The American Meteorological Society released its 2012 State of the Climate report this month with scary information: 2012 was one of the top ten hottest years ever recorded. Kathryn D. Sullivan, Ph.D. of the National Oceanic and Atmospheric Administration explained that “many of the events that made 2012 such an interesting year are part of the long-term trends we see in a changing and varying climate — carbon levels are climbing, sea levels are rising, Arctic sea ice is melting, and our planet as a whole is becoming a warmer place.”
In addition to heat, there were strange phenomenons throughour the year.
A supercell thunderstorm dropped numerous two to three inch diameter hailstones on the island of Oahu, Hawaii on March 9, 2012. This shattered the previous state record one inch diameter hailstone.
In 2012, over 20 cities saw a warmer March than April, including Chicago, Pittsburgh and Columbus, Ohio. In March at 21 locations from Vermont to Minnesota, registered daily low temperatures tied or broke daily record high temperatures.
There was a strange start to hurricane season in 2012. Hurricane Chris became the season’s first hurricane but it was not in the Caribbean or Gulf of Mexico but in the North Atlantic Ocean. In addition, Tropical Storm Beryl was the strongest tropical cyclone to make a pre-June U.S. landfall on record, with maximum sustained winds of 70 mph. Beryl formed in roughly the same region that Tropical Storm Alberto fizzled just days before. Only two other years have had the first two named storms form before June 1 (1908 and 1887).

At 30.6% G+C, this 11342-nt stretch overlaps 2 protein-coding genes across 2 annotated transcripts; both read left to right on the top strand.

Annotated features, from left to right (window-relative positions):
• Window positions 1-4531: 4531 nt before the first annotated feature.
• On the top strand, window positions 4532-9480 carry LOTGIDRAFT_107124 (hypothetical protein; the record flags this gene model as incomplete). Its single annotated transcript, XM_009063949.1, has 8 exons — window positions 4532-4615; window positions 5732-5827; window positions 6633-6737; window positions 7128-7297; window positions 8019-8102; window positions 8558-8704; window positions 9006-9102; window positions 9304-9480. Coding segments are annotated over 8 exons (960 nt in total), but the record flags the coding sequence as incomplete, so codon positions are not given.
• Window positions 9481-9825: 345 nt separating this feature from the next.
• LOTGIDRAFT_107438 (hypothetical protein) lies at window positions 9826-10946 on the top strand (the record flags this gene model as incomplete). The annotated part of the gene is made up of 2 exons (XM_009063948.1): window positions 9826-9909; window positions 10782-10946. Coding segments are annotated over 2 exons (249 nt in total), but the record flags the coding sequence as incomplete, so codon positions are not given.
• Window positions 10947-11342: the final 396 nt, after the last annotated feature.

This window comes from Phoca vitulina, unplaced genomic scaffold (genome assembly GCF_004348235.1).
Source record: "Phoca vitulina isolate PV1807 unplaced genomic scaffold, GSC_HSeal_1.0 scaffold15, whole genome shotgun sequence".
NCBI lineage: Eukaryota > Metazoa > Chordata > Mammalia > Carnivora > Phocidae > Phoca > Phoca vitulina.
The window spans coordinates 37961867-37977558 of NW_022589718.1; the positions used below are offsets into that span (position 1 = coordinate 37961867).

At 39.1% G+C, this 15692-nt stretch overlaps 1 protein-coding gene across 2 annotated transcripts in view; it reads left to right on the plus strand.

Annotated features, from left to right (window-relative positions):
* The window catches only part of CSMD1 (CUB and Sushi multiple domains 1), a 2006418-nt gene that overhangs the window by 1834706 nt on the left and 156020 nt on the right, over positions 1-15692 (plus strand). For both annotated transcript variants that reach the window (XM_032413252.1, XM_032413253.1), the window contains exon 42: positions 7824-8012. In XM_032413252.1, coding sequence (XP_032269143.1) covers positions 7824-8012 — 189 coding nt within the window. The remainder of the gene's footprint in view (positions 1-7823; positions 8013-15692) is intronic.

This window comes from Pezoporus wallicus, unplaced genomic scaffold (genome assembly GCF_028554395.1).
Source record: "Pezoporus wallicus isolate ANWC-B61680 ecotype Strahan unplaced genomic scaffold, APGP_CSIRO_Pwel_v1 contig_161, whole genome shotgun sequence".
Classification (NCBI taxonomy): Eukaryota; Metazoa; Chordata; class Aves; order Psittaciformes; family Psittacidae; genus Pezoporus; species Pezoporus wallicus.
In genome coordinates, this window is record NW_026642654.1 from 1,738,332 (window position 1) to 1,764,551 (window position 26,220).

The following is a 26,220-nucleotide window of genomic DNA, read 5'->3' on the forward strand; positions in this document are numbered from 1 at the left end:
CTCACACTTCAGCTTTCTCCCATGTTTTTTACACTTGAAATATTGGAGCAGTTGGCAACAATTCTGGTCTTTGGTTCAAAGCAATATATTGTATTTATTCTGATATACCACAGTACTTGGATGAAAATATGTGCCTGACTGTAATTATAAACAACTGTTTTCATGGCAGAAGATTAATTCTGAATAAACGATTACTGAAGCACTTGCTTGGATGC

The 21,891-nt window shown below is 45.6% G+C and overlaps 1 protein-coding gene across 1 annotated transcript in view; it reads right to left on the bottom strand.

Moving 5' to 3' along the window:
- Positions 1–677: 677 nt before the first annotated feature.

Florida’s exceptional 2012 drought was erased in just one month. In the days before Memorial Day, almost 84% of Florida was officially in drought. A strip of north Florida from Jacksonville west to near Cedar Key was classified as in “exceptional” drought, the most dire category. The drought was wiped away with widespread rain in only about one month. First, Tropical Storm Beryl soaked north-central Florida to eastern North Carolina. About a month later, Tropical Storm Debby took its turn with up to 28″ of rain in a couple days from Debby in Wakulla County.
In late June to early July many U.S. areas experienced extreme heat waves. Charlotte, N.C. tied its all-time record high (104) not just once but three days in a row from June 29 through July 1. Washington, D.C. registered 4 straight days of triple-digit heat, tying a record streak from July 1930. All-time state record highs were set in South Carolina (113) and Georgia (112).
And so far in 2013, rare weather events have become commonplace. We had a topsy-turvy winter. There were crazy storms in NYC and 16-inch snowfalls in the middle of May in Minnesota.
This summer has seen heat waves across the eastern U.S. — roasting cities from Memphis to Washington to Boston in a stifling blanket of heat and humidity. Rather than moving west to east, as typical weather patterns do in the Northern Hemisphere, weather systems across the country have moved in the opposite direction, drifting from east to west. The air flow heading in the opposite direction across the U.S. is abnormal, as is the strength of the dome of high pressure.
According to a report by the Yale Project on Climate Change Communication, 97% of peer-reviewed papers by climate scientists agree that climate change is happening and is caused by humans. And yet, only 41% of Americans believe that.